Around 3:15am, the group of international travelers I had been spending most of the night with decided to head home. Brady offered for me to stay the night at their hostel but then remembered they checked everyone’s keys so unfortunately, that wasn’t an option. I said my goodbyes and then remained at the bar till about 3:30am when they kicked everyone at. A server at the bar gave me directions back to the Canada line station but said it wouldn’t start running again till 5 or 6am.

Out of plans and ideas, I decided to walk back to the station anyway and figure out a plan there.

When I got there, the gates were locked and it was closed, just as the server had warned me. I sat on a bench and contemplated my options. Well, it was dark near the station and I didn’t know if the area was dangerous so I decided to head back towards the pizza place and the Roxyburger.

On my way back, I peeked my head into the Burger King that was still open. “Should I go in, order food and just hang out?” I contemplated to myself. I decided not to, thankfully, and headed to the pizza shop.

I was in luck. It was still open.

“Hey look, it’s the guy from Best Buy,” one guy joked as I got in line for pizza. I then realized there were no longer serving pizza. A girl and a guy, who looked to be my age, started talking to me. They both wanted pizza and asked if I wanted to join them to buy pizza somewhere. They didn’t seem to be dangerous or suspicious and the guy who joked about me working for Best Buy was with them so I said “Sure, why not?”

We walked up and down the streets looking for restaurants still open at 4am in the morning on a Sunday. They asked me why I was there, what I was doing, etc. and we made small talk. They were all friendly and seemed like genuine individuals. Their names were Jordan, Morgan, and Ivo and they were all 23 years old. I told them I had never been to Vancouver before, let alone Canada and then told me they would take me to the best spots and hang out with me until the Canada line opened back up.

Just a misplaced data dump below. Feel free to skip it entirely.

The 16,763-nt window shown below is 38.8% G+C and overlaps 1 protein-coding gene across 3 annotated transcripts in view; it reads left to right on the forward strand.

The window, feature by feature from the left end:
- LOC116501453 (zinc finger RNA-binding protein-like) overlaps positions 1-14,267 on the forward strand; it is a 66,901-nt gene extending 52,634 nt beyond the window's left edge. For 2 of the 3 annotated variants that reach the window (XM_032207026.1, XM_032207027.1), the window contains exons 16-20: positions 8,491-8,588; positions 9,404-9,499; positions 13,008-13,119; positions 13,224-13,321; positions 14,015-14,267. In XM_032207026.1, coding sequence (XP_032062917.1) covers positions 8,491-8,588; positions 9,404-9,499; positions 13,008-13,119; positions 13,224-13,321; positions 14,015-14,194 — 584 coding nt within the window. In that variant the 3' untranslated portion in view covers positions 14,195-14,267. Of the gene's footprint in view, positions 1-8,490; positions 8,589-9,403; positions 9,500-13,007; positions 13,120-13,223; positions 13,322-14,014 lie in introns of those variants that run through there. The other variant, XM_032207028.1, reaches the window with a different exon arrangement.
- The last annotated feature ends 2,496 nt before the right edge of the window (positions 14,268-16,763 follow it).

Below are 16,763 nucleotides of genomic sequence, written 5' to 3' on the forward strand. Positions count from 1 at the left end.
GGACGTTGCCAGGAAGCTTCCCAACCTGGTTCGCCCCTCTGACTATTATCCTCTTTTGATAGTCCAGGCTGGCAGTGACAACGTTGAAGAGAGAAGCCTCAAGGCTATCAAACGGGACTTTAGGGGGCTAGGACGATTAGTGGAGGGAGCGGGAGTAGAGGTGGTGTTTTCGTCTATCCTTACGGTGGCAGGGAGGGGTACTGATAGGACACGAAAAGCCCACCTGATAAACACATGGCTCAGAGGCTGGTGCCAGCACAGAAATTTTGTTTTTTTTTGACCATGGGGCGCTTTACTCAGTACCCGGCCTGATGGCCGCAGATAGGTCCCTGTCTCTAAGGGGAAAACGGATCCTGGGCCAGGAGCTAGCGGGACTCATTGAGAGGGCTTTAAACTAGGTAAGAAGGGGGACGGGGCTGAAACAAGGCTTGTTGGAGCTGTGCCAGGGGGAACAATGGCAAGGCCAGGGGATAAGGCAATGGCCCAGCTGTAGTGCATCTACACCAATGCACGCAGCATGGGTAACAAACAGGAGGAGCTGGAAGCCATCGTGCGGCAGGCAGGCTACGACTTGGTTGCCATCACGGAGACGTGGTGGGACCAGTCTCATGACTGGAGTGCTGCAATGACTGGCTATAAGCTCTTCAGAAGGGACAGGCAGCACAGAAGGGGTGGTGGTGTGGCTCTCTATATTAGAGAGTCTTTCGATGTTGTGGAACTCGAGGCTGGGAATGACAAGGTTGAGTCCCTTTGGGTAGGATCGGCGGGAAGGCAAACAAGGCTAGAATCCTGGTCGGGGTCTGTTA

The only food place we found was a 7/11 that serves taquitos- you know, the ones you think “Hmm, those could be good” but then you second guess yourself and say, “No, what am I thinking. Who knows how long those have been out?” Well, that was the only hot food available so I bought two. They weren’t delicious but they did the job and kept my hunger at bay.

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They brought me to Yaletown, which is this pier with lots of large yachts and boats. We sat down and talked about life until about 6am when the station opened back up. Ivo even offered to take the Canada line with me to the airport to make sure that I returned with no problems. After having talked about culture, he also offered to introduce me to ice caps which is a coffee slushie that he said was really popular in Canada, or at least Vancouver.

I said goodbye to Ivo and thanked him for helping me. Then grabbed my bags and curled open on the ground to take a 4 hour nap before heading to my gate around 10am. As I lay there and reran the route of the all-nighter in Vancouver, I realized the night took itself in directions I could never have imagined. I feel extreme gratitude for the kindness all those I encountered treated me with during my long adventure in Vancouver. It reminds me that there are lots of good people out there in the world and one of best thing we can do to make sure those good people don’t disappear is to be kind to all.

Life reveals her inner beauty when you simply surrender the desire to control her and you let her sail you which ever way she decides to blow the wind.

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Update: To make this story even crazier, the guy I met named Brady is a dating a girl who went to high school in Oregon with one of my really close friends at the University of Arizona. The world is so big yet it’s so small.

Back from Summer 2014 Adventures

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[Photo taken near Jackson, Wyoming]

Wow! The summer has been extremely busy and I’ve only had a short break! I’m already back on the road of life onto my next chapter. Ecuador and the Galapagos were amazed and I have stories and pictures to share soon! I also enjoyed visiting Utah and Wyoming. They’re both full of beautiful landscapes and friendly people.